It’s a terrific song, with an infectious beat (and spoiler-laden lyrics), but I beg to differ: Holden was an asshole. Not always, but often. And you know what? That’s OK. Because even when Holden was an asshole, I was still captivated by him and his journey.

That’s what matters: Being captivated.

Hamlet was, as the title of this blog indicates, a douchebag. There’s no two ways about it. Critics have argued for centuries over Hamlet’s state of mind — is he insane or merely too crafty for his own good? — but I think that even a charitable reading of the play shows that regardless of his mental hygiene, he’s pretty much a dick. And yet people read and perform and watch that play all the time. Why? Because Hamlet is mesmerizing. He’s fascinating to watch, even when he’s being a dick to his friends, even when he’s screwing over Ophelia, even when he’s arranging for the deaths of Rosencrantz and Guildenstern (whom he could have merely exiled).

Hamlet: Unlikable. How many people say that ruined the play for them?

Similarly, let’s talk about a hero of mine from childhood: Luke Skywalker.

Thanks to Luke Skywalker, I can peg almost exactly when I began to develop my notion that likability was not necessary in a protagonist. It dates to 1980, when I was eight years old, watching The Empire Strikes Back in the movie theater with my father.

There’s a moment where Luke is training with Yoda on Dagobah. He attempts to use the Force to levitate his downed X-Wing fighter from the muck of a Dagobah swamp, but fails, claiming the fighter is too large. When Yoda chides him for lack of faith, Luke snarls, “You want the impossible” and stomps off into the swamps to sulk.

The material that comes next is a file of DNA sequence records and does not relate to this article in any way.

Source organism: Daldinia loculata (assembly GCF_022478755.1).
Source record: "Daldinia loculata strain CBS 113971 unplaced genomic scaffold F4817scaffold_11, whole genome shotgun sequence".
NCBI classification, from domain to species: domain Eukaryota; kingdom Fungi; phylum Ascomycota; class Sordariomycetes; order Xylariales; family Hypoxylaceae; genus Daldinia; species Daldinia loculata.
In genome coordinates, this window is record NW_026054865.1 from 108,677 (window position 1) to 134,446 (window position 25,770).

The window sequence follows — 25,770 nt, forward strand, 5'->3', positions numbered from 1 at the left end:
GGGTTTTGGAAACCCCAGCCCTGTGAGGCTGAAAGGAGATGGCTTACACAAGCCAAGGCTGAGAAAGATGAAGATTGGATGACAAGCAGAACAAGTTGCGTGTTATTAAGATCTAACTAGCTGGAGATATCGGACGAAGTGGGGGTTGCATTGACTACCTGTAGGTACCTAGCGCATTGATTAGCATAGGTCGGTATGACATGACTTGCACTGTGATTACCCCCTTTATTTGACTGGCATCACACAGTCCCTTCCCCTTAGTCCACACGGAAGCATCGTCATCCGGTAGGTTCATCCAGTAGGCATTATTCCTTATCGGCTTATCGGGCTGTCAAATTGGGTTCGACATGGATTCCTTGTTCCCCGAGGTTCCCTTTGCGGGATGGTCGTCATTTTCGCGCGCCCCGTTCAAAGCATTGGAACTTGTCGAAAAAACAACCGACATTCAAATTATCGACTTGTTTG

I was enrapt by this scene, and then my father interrupted, murmuring as though to himself, “Luke has a lousy attitude.”

I was shocked! How on earth could my father say such a thing? Luke was the hero! And since he was the hero, that meant he was always right…right?

Moments later, Yoda levitated the X-Wing with minimal effort, to the amazement of Luke Skywalker and eight-year-old Barry Lyga, and I began to realize: Just because Luke was the hero, didn’t mean he was always right.

Furthermore, just because Luke was the hero didn’t mean he always had to be pleasant. He could have — in my dad’s words — a lousy attitude.

This realization led me to a new appreciation of the movies and the character. When I re-watched Star Wars, I saw Luke’s dangerously callow attitude early on. His whining about not being hang out with his friends. His fruitless daydreaming. Even his self-centered complaint in Return of the Jedi, as Shuttle Tydirium closes on the Death Star: “I shouldn’t have come; I’m endangering the mission.” Delivered in a plaintive, annoying tone by Mark Hamill, and immediately shut down by a snarl from Han Solo.

All of which made Luke’s eventual maturation — throwing away his lightsaber rather than raising it against  his father — more powerful.

But what I also realized was that Luke was still the hero. I didn’t like him quite as much as I once had, in the days when I’d thought him perfect and infallible, but I still enjoyed his story and his journey.

So, how about it, readers? Do you have to like a character in order to enjoy his or her story? Where is the line crossed for you? Best of all: Who’s your favorite character that the rest of the world just doesn’t seem to “get?”

Comments

  1. I don’t think that anyone can argue that Scarlett O’Hara is likeable, yet Gone With The Wind is still one of the most amazing books ever written. And nobody slogs through 1000+ pages unless the book is brilliant.

  2. I agree–Gone With The Wind: great book! Scarlett O’Hara: unlikable! I also liked the novel Wuthering Heights, but had much disdain for the adult Heathcliff and Catherine. Actually, kinda hard to find any redeemable characters there except their offspring.